With Few Comps, Retailers Emphasize Sales Volumes

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When deal volume is down, it is naturally more difficult to determine “fair” rents because there are fewer property comparables to use.

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To aid in that process, retailers have become increasingly reliant on sales volumes, Ariel Schuster, a vice chairman at RKF, told Commercial Observer at International Council of Shopping CentersRECon event.

He noted that while it is “not binary,” using sales volume has become “more prevalent.”

Sales volume has “always been important,” added Andrew Mandell, a principal of Ripco Real Estate Corp., “but it’s more important today since the correction has been taking place in the last 18 to 24 months.”

While brokers may not be privy to a comparable store’s sales figures, often retailers will share that information among themselves, Mandell added.

Richard Hodos, a vice chairman with CBRE’s New York tri-state region retail services team, explained that retailers will use a similar retailer’s sales figures to “project their own sales and compare their projected rent against their projected sales.”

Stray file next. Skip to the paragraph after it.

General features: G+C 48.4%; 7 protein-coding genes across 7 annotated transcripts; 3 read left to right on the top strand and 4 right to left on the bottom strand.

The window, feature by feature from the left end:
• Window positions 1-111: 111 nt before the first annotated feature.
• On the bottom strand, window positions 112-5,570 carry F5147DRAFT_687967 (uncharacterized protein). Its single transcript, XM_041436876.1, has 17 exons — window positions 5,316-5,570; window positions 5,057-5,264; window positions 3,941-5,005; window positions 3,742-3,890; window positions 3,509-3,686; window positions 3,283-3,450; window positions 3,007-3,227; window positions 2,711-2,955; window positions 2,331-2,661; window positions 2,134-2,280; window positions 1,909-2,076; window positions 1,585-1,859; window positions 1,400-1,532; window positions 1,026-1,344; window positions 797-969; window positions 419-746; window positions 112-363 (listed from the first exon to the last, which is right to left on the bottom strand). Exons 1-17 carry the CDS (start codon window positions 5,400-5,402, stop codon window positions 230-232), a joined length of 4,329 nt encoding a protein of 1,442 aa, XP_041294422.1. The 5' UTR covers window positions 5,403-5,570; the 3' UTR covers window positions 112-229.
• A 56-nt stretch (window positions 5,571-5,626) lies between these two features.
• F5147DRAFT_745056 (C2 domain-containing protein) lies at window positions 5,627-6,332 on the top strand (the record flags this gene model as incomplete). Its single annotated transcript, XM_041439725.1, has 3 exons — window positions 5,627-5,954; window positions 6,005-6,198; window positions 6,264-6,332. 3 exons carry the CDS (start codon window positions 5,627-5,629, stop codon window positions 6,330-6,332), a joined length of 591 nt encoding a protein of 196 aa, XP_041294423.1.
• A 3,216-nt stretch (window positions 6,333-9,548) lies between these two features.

In addition to that metric and property comps, Hodos said his clients look at occupancy costs as a percentage of sales, return on investment and internal rate of return as well as the “number of years to pay back the investment.”

Looking at sales volume is imperative in “a very small market where there may be few comps,” Mandell said, like at his assignment at 147 East 86th Street at Lexington Avenue, where late last year he signed Old Navy to 18,500 square feet of a 30,000-square-foot retail space, as CO reported at the time. He added that West 34th Street has a similar issue, as rents between Fifth Avenue and Avenue of the Americas are much lower than those between Avenue of the Americas and Seventh Avenue.

It’s “hard to come up with comps when there are so few stores,” he noted.